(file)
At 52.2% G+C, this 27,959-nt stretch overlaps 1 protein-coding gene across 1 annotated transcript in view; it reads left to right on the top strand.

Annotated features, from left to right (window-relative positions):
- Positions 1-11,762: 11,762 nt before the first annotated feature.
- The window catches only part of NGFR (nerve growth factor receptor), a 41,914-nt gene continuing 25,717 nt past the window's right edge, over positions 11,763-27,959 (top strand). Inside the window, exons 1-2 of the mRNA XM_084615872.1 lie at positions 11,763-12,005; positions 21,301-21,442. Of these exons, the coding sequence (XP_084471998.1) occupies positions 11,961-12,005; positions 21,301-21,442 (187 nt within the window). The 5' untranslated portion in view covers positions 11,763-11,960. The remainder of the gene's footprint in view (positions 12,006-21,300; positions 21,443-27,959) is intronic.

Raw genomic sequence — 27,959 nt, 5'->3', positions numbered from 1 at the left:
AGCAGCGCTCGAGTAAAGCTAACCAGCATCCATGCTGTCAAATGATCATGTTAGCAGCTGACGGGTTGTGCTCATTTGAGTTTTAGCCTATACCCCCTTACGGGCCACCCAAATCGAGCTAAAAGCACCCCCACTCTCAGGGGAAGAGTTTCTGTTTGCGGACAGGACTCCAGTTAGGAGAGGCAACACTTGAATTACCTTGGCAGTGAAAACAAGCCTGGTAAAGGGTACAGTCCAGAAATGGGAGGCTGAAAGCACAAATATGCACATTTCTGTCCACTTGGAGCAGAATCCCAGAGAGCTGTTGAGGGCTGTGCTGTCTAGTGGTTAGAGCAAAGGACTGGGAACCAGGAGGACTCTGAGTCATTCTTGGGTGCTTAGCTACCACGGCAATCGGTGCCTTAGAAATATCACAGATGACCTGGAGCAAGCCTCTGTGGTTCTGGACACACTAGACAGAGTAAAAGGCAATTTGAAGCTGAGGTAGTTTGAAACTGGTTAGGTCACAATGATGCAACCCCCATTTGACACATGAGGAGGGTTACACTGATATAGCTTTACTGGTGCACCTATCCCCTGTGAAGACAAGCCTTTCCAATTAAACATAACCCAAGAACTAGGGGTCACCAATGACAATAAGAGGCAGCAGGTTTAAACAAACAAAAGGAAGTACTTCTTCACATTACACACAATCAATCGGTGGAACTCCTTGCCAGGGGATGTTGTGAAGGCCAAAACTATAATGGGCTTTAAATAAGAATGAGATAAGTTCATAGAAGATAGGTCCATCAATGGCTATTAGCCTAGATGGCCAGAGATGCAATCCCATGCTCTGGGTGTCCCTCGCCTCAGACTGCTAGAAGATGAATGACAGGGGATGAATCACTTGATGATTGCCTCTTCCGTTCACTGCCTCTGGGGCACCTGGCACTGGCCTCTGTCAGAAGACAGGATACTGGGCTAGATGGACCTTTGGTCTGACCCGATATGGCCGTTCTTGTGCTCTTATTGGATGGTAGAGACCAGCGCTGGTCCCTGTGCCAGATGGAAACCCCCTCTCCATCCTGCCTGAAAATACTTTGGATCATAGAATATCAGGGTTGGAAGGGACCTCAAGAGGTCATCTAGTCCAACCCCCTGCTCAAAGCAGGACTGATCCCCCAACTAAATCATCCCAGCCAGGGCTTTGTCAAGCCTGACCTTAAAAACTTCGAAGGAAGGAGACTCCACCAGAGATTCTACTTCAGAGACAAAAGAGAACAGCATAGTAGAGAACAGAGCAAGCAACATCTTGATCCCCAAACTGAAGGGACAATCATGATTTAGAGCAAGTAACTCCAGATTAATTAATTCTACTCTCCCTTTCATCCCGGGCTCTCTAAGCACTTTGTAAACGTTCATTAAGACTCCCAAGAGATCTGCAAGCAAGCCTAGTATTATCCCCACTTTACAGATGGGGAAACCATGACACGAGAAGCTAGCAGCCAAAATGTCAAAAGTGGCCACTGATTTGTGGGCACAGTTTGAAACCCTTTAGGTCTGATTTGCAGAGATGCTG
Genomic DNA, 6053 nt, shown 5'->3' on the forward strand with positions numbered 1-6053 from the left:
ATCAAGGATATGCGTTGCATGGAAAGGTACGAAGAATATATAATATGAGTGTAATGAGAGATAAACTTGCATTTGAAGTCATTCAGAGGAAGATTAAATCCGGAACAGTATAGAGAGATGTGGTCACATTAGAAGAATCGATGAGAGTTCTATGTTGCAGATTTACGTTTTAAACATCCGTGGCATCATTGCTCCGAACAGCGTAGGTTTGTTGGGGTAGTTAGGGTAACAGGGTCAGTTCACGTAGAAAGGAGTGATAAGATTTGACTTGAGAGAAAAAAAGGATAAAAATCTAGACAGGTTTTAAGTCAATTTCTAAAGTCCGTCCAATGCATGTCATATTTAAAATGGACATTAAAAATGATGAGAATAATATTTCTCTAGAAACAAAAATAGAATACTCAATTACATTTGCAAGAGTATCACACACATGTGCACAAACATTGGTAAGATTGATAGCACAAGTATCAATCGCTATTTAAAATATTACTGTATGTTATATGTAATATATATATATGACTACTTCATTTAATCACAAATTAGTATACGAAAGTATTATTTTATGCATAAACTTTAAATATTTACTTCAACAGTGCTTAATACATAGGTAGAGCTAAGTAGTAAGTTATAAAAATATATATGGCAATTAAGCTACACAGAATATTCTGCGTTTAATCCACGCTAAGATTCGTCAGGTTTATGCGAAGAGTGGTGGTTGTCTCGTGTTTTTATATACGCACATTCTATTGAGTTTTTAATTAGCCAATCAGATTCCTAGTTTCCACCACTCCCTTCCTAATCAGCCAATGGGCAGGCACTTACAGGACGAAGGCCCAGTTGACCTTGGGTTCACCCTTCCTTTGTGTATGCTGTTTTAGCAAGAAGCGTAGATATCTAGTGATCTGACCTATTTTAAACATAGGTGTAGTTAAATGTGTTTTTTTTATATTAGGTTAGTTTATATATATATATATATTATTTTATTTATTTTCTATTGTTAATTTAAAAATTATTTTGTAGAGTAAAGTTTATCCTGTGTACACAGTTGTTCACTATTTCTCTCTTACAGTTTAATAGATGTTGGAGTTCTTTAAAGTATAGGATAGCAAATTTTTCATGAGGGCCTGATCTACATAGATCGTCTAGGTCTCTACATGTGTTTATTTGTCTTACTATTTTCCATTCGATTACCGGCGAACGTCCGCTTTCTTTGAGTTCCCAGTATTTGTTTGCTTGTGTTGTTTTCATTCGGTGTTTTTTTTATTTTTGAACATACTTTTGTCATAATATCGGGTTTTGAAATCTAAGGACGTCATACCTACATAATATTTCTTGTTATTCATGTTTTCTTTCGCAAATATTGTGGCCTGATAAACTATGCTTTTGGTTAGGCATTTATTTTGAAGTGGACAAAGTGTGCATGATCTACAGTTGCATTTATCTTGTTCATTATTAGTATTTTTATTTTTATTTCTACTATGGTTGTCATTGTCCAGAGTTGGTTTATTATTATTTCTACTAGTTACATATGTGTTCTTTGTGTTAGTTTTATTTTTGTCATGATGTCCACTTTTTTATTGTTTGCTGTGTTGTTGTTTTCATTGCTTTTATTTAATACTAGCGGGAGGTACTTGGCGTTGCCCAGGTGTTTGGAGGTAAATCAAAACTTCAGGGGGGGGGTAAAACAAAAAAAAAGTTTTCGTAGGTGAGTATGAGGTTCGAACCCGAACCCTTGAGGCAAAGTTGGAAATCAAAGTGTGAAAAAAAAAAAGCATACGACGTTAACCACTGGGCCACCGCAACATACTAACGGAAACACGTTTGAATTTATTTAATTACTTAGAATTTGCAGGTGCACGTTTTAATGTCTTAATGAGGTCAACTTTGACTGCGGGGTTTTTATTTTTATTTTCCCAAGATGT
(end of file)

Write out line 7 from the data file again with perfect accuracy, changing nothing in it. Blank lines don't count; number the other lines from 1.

Genomic DNA, 6053 nt, shown 5'->3' on the forward strand with positions numbered 1-6053 from the left: